A two-semester programme of taught material will be followed by a five-month dissertation work (or a research project) leading to a masters thesis. About one-third of the taught courses are optional modules taken from other postgraduate degree programmes in the University. Some of the lectures are given by guest specialists. We also run field trips. Extra tutorials and support are always available if requested.
    Introduction

    This course is offered by the Institute for Energy Systems which is part of the School of Engineering and Electronics at the University of Edinburgh. The Institute conducts world-class inter-disciplinary research into the systems that control the conversion, transmission and utilisation of many forms of energy. Research activity ranges from fundamental research to applied work to policy studies.

    The MSc in Sustainable Energy Systems is designed to equip graduates and working professionals with a broad training in, and understanding of, energy production, delivery, consumption, efficiency, economics, policy and regulation. These are considered in the context of the sustainability of energy supply and consumption patterns, both locally and globally.

    A unique feature of the course is its broad approach to the development of sustainable routes to the generation and supply of energy within which renewable energy is a key theme. Students are able to create study programmes suited to their interests and aspirations through their choice of optional modules and research projects. The course is engineering-based but also covers a wider range of topics including economics, sustainability and environmental studies.

    The University of Edinburgh is one of the largest and most distinguished teaching and research institutions in the world. The University is located in Scotland's historic and beautiful capital city which offers a wide range of cultural events and recreational facilities, together with easy access to Scotland's unspoilt wilderness.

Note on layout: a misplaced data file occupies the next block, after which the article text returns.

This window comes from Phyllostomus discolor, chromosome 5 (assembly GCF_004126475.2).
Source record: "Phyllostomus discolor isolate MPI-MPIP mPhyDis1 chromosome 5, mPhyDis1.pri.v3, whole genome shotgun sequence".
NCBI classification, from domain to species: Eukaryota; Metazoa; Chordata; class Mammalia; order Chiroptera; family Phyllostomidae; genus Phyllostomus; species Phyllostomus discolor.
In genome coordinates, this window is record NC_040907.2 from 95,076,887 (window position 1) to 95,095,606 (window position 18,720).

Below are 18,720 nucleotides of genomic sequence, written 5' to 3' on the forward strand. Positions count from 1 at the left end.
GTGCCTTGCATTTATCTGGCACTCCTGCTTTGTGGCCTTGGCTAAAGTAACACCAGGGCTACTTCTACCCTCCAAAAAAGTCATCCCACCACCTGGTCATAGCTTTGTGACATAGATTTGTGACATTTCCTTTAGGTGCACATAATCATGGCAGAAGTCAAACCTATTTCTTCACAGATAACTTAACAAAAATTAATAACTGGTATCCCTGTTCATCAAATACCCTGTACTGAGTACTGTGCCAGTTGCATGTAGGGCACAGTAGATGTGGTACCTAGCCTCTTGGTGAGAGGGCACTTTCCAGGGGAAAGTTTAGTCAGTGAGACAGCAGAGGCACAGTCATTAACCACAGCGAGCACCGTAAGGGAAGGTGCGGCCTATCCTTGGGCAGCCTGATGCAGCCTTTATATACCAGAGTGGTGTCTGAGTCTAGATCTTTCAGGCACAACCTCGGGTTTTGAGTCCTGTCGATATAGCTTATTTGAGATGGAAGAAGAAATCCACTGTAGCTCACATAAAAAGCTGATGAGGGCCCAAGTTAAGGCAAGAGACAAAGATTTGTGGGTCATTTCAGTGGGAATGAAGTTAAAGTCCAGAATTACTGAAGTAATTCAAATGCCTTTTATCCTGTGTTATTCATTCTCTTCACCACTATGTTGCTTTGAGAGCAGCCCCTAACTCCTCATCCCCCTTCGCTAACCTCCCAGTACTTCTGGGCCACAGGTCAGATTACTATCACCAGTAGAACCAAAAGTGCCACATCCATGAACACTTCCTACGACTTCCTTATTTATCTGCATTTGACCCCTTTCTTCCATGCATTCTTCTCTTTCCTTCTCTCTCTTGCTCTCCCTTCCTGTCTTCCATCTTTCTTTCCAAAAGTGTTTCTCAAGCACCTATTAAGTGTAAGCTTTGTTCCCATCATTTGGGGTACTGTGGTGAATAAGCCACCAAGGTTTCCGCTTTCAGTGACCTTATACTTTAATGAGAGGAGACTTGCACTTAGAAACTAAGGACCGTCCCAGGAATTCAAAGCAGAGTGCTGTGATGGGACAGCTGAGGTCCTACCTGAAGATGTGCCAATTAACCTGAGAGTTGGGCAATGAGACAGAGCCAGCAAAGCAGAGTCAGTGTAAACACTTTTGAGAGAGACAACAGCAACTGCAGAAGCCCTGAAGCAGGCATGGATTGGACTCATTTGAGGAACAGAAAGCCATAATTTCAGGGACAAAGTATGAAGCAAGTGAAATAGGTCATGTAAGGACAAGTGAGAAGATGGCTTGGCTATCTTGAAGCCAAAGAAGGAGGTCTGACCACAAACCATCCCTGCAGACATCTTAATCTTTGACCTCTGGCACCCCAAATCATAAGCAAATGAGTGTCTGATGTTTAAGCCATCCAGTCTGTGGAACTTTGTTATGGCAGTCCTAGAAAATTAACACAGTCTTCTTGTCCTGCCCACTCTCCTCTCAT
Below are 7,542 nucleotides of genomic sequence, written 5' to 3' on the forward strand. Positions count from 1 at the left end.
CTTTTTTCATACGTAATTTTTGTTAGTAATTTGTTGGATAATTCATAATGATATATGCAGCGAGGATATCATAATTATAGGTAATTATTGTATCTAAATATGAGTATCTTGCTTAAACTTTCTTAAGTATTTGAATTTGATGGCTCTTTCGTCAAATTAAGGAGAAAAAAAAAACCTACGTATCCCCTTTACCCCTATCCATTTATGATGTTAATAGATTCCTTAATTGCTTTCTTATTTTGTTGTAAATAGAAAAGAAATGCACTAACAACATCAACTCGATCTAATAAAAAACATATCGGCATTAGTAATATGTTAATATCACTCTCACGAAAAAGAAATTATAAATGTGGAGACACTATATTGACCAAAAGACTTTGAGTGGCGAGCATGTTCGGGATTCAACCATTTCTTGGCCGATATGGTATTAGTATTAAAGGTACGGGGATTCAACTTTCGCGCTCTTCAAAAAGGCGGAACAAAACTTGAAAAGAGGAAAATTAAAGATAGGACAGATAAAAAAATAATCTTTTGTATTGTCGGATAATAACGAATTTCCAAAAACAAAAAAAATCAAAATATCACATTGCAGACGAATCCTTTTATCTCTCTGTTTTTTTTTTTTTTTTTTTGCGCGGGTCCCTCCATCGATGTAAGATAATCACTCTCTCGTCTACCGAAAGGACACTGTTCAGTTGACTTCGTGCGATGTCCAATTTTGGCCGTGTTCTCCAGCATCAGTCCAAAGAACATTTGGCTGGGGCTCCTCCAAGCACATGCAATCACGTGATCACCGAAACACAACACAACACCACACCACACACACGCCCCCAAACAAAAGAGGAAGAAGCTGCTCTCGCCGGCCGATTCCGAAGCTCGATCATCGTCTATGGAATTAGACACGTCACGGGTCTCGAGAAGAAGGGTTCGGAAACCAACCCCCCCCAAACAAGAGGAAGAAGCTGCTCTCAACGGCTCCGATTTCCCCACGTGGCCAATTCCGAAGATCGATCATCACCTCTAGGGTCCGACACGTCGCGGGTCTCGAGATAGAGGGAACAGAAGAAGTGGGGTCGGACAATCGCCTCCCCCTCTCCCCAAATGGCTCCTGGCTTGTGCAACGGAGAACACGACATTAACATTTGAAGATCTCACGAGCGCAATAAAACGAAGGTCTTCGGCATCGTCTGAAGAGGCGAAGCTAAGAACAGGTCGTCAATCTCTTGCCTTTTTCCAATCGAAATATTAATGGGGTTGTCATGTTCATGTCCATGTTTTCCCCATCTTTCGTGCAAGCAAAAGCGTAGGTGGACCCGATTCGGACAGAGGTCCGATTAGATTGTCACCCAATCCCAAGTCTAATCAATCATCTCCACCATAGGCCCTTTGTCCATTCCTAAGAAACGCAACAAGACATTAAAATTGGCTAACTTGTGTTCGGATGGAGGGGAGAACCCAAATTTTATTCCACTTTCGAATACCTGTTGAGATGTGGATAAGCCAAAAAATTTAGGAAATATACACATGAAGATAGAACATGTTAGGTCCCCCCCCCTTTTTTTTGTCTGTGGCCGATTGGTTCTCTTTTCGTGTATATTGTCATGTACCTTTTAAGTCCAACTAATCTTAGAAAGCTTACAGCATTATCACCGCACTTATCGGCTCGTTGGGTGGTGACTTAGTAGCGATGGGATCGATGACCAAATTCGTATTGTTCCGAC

Under the Scottish Executive's Fresh Talent programme overseas students graduating with degrees from a Scottish University are able to apply for a permit to work (and look for work) in Scotland.

    Course Structure and Assessment

    The MSc is currently provided as a full-time course taught over one year starting in mid-September (Exact semester dates can be found in the Postgraduate Prospectus or from the main University website). The course is taught in modules to provide essential background material as well as advanced specialist topics in the field. The course is rounded off by a research project selected by the student.

    The programme has a modular structure with the award of credits for successful completion of each module and the project. A total of 180 credits (120 from taught modules plus 60 from the project) are required at a satisfactory level of achievement in all modules for the award of the Master's degree. Details of modules are given in the Course Content page (Please note that the Institute for Energy Systems reserves the right to change the details of any module).

    Course Delivery and Outcomes

    The MSc is designed to accommodate graduates with differing first degree backgrounds, e.g., in science and engineering or with appropriate professional experience. The course is primarily delivered by expert staff from the University of Edinburgh and, where beneficial, from other industrial or educational bodies.

    Graduates from the MSc go on to a wide range of activities from employment with multinational companies to academia, both in Scotland and elsewhere. Visit the Graduates page for more details and recent graduates' views of the MSc.